Former South African President Nelson Mandela joined the nation today in mourning his long-time friend and fellow veteran of the anti-apartheid struggle, Adelaide Tambo.
Tambo, widow of African National Congress hero Oliver Tambo, died at her home in Johannesburg yesterday evening, according to an ANC statement that gave no other details. She was 77.
The governing African National Congress said funeral arrangements had not yet been completed.
Like her husband, Adelaide Tambo, fondly known as Ma-Tambo or Mama Adelaide, was a life-long political activist.
Mandela said he mourned the “passing away of a close personal friend, a comrade and one of the great heroines of our nation”.
“She was a mother to the liberation movement in exile, and a nationally-revered figure in our new nation. We pay tribute to a life dedicated to freedom and service,” he said in a statement released by the Nelson Mandela Foundation.
The foundation said Mandela was in Mozambique, but would return to Johannesburg to convey his condolences to the Tambo family and offer support.
As family and friends gathered at the Tambo home, tributes poured in.
Anglican Archbishop Njongonkulu Ndungane said Adelaide Tambo was a woman of great dignity and courage, the South African Press Association reported.
“I myself have sought her wise counsel many times,” he said. “She always showed great concern for the poor and for the moral values of the nation.”
SAPA also reported that British High Commissioner Paul Boateng said Adelaide Tambo had left a huge gap in the lives of many in South Africa, Africa and the UK.
“Her place in history and all our hearts is assured and her memory will live on forever,” he said.
President Thabo Mbeki said her death “amounts to a loss to the entire country and the international community”.
In her later years, Adelaide Tambo was an impassioned advocate of rights for elderly people and the disabled. She remained active in the ANC but watched in anguish as the South Africa of her dreams was blighted by violence and HIV/Aids.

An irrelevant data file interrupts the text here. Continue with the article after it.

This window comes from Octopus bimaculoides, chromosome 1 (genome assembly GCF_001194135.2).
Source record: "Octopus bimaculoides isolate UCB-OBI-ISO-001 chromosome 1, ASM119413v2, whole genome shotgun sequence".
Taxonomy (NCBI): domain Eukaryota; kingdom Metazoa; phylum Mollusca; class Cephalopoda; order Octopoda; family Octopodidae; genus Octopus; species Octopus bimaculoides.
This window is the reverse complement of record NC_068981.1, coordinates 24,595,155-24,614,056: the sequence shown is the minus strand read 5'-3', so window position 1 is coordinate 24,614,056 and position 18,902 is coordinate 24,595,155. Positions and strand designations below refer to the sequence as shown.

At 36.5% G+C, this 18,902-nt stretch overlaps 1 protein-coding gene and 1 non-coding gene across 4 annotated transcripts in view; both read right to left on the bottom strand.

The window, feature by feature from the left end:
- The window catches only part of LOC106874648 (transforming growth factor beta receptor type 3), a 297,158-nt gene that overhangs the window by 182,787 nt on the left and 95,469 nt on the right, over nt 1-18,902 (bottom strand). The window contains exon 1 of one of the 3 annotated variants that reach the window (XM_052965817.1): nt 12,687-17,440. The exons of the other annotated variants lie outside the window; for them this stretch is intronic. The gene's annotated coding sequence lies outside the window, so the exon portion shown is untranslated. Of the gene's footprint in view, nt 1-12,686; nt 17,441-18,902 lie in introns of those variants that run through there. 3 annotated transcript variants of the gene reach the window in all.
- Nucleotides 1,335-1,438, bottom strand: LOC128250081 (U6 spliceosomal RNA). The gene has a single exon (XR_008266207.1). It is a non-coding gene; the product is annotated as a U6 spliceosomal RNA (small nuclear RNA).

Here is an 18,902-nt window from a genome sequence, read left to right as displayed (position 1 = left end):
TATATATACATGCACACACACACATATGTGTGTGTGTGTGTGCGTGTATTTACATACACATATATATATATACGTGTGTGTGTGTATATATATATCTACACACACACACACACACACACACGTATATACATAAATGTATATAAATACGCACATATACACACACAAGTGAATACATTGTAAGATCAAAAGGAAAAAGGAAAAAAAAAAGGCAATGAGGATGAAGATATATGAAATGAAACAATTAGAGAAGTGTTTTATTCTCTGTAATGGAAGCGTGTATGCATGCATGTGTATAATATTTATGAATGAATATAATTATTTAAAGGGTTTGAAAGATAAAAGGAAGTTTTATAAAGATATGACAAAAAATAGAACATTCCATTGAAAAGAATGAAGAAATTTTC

“I am 77 years old. The majority of women in this country are my children. Why are you not fighting for me?” she said in a speech last August to mark the 50th anniversary of a landmark anti-apartheid march by women.
Born on July 18, 1929, Adelaide Tambo became involved in politics when she was 10 years old.
Her ailing grandfather, aged 82, was arrested in a police raid following a riot in which a police officer had been killed. He collapsed and while she waited for him to regain consciousness, she decided to devote her life to the fight against white racist rule.
Five years later she started working for the ANC as a courier, while still studying. She joined the ANC Youth League and was almost immediately elected chairperson.
She met her future husband at the launch of a new youth league branch and agreed to marry him in 1956. Three weeks before their wedding, Oliver Tambo was arrested and charged with 155 other ANC members, including Nelson Mandela, for high treason.
The wedding went ahead four days after the suspects were released on bail. The trial lasted for more than three years, ending in the acquittal of all the accused.
The Tambos fled from South Africa in 1960 upon the advice of other ANC activists. Oliver Tambo won support around the world for the anti-apartheid movement. He died of a stroke in 1993, one year before the country’s first multi-racial democratic elections.
While in exile, Adelaide Tambo helped the families of other exiles while working as a nurse to support her own family. Mbeki, who was regarded as Oliver Tambo’s protégé, was a frequent visitor to their London home.
She is survived by three children: Thembi, Dali and Tselane.